Random Facts About … Lipstick, Its Appeal and the Names We Give It

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By David Martin —

When we opened our internet tubes this week, all kinds of fun and enticing names came out. It took us a moment to figure out they were names of lipsticks.

Historians say that ancient Sumerians were the first to wear lipstick some 5,000 years ago, but undoubtedly women were coloring their lips all the way back to the cave days. A cavewoman might have noticed that whenever she ate red berries and got the juice all over her lips, the cavemen would look at her and say, in cavepeople talk, the equivalent of “hubba-hubba.”

In 2018, the global lipstick market was valued at $11.5 billion, accounting for nearly 900 million lipsticks. To get the exact shade of red to mesmerize Roman emperors, Cleopatra would crush carmine beetles and ants into a mixture with beeswax. Today, most lipsticks have three basic ingredients: wax, oil, and pigment. Wax makes the lipstick spreadable while oils such as lanolin or cocoa butter provide moisture. And pigment, of course, is the color — what made cavemen grunt hubba-hubba and enticed Caesar and Mark Antony to go gaga.

At various points in history, only prostitutes wore red lipstick or, in some cases, were forced to wear red lipstick to signify their status. In prudish 1770 England, lipstick and other cosmetics could make a woman persona non grata. One law said a woman who used cosmetics to seduce a man into matrimony could be tried for witchcraft.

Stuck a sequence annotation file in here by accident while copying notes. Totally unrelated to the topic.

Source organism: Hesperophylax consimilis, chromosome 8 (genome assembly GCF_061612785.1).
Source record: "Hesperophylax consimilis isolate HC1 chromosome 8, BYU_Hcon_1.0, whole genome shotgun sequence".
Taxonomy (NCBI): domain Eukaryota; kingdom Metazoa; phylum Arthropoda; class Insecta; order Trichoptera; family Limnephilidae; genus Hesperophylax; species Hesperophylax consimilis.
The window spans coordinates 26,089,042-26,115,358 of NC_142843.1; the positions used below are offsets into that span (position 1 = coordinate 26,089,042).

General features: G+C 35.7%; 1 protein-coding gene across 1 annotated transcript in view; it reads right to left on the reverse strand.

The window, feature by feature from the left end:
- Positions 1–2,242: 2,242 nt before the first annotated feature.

But with actresses and feminists declaring their independence by wearing red lipstick, the practice spread so widely that by the 1950s more women in America were regularly wearing red lipstick than were regularly brushing their teeth. Women in the suffrage movement wore red lipstick to public events to shock men and bring attention to their cause. Rachel Felder, who wrote a book about lipstick and feminism, said red lipstick became the symbol of feminism, “ … because it’s not just powerful, it’s female.”

An academic paper written by Debra Merskin and published in 2007, offered this mouthful regarding lipstick names: “The findings show, beyond simple color names, that most of the lipsticks are named after food, beverages, sex, and romance … Understanding how meaning is constructed through lipstick naming is an important step toward apprehending the role of cosmetics in conflating femininity, self-esteem, and body image with the goals of patriarchal hegemony.”

Or, as a patriarch might say, lipstick names are fun: Red Abandon, Tomboy No More, Little Red Wagon, Jungle Red, Crimson and Clover, Ruby Woo (unofficial lipstick of the 2016 Women’s March), Russian Red, Reddy Set Go, Forbidden Apple, Unicorn Blood, Chilled Brandy.

And if a woman needs a reason beyond suffrage and sex appeal for wearing red lipstick, she might consider this: Adolf Hitler absolutely despised red lipstick.

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